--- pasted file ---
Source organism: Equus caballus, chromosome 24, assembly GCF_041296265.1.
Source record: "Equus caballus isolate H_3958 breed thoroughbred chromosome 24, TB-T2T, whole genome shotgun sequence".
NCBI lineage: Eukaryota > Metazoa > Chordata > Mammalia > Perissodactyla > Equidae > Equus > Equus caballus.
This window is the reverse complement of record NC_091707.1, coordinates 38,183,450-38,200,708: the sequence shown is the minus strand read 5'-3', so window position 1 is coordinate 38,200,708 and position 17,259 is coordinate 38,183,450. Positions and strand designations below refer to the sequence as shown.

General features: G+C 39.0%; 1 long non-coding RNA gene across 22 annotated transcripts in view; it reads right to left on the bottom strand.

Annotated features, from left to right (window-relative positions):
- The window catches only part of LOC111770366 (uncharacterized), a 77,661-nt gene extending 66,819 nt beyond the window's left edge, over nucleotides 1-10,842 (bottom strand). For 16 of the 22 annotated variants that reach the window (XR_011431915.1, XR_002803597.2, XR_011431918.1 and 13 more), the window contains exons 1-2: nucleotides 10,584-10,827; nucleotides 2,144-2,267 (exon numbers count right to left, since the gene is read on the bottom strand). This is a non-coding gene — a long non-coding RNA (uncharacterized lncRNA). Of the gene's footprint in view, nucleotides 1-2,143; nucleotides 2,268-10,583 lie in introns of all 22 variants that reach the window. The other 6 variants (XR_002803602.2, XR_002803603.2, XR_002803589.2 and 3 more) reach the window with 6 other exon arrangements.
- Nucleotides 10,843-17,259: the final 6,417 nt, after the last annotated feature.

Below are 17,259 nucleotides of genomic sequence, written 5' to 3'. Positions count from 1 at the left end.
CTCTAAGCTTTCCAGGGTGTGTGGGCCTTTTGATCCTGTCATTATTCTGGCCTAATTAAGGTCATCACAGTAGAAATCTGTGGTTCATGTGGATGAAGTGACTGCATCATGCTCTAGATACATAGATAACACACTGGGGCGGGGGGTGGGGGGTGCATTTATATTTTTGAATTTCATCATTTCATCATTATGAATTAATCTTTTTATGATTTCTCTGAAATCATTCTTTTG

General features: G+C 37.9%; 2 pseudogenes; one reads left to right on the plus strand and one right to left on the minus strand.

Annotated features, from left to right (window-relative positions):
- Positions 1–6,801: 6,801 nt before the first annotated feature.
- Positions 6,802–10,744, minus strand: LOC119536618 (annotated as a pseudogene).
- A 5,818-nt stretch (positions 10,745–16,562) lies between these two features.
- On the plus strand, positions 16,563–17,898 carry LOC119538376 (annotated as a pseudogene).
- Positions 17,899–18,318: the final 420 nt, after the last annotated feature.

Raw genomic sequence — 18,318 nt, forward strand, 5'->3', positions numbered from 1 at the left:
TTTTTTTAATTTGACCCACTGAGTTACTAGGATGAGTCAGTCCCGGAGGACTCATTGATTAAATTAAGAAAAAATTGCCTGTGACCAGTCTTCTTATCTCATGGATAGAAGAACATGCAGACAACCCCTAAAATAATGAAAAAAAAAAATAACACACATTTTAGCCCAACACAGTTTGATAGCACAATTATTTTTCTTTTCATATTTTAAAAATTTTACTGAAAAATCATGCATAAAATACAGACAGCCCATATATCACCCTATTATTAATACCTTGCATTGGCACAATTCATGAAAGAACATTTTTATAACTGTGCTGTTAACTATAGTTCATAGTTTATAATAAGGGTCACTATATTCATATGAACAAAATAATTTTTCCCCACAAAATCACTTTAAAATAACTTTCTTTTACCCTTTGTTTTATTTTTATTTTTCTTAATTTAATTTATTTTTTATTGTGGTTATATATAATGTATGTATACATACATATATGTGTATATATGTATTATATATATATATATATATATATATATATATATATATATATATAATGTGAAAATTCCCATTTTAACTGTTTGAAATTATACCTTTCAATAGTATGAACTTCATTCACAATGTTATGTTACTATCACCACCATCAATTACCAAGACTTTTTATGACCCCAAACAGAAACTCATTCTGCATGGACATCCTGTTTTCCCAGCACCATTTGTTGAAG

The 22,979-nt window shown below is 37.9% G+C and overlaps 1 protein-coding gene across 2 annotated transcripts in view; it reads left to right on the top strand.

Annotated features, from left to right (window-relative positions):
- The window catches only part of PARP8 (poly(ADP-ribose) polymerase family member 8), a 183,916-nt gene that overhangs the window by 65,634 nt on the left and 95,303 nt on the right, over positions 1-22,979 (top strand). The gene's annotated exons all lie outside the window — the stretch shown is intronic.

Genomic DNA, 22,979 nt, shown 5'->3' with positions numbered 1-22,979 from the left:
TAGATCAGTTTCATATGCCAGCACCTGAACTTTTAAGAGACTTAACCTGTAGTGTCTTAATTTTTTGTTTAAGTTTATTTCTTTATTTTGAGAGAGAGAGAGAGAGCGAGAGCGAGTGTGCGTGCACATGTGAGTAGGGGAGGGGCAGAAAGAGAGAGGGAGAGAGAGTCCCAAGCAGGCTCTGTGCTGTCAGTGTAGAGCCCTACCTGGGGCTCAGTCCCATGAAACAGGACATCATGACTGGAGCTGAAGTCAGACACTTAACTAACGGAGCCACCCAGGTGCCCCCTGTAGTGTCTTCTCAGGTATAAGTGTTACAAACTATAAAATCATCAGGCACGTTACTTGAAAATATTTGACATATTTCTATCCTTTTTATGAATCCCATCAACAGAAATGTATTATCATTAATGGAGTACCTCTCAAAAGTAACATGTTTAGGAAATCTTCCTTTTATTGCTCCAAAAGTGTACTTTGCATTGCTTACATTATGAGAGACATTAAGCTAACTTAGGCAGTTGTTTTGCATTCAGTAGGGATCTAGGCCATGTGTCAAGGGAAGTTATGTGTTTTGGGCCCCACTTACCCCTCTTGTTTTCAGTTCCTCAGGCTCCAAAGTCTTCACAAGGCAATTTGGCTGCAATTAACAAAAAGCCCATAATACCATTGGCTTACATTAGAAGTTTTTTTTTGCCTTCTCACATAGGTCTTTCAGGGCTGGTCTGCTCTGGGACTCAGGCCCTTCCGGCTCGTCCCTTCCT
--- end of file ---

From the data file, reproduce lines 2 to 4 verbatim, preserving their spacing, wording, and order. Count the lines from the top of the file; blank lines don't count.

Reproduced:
Source record: "Equus caballus isolate H_3958 breed thoroughbred chromosome 24, TB-T2T, whole genome shotgun sequence".
NCBI lineage: Eukaryota > Metazoa > Chordata > Mammalia > Perissodactyla > Equidae > Equus > Equus caballus.
This window is the reverse complement of record NC_091707.1, coordinates 38,183,450-38,200,708: the sequence shown is the minus strand read 5'-3', so window position 1 is coordinate 38,200,708 and position 17,259 is coordinate 38,183,450. Positions and strand designations below refer to the sequence as shown.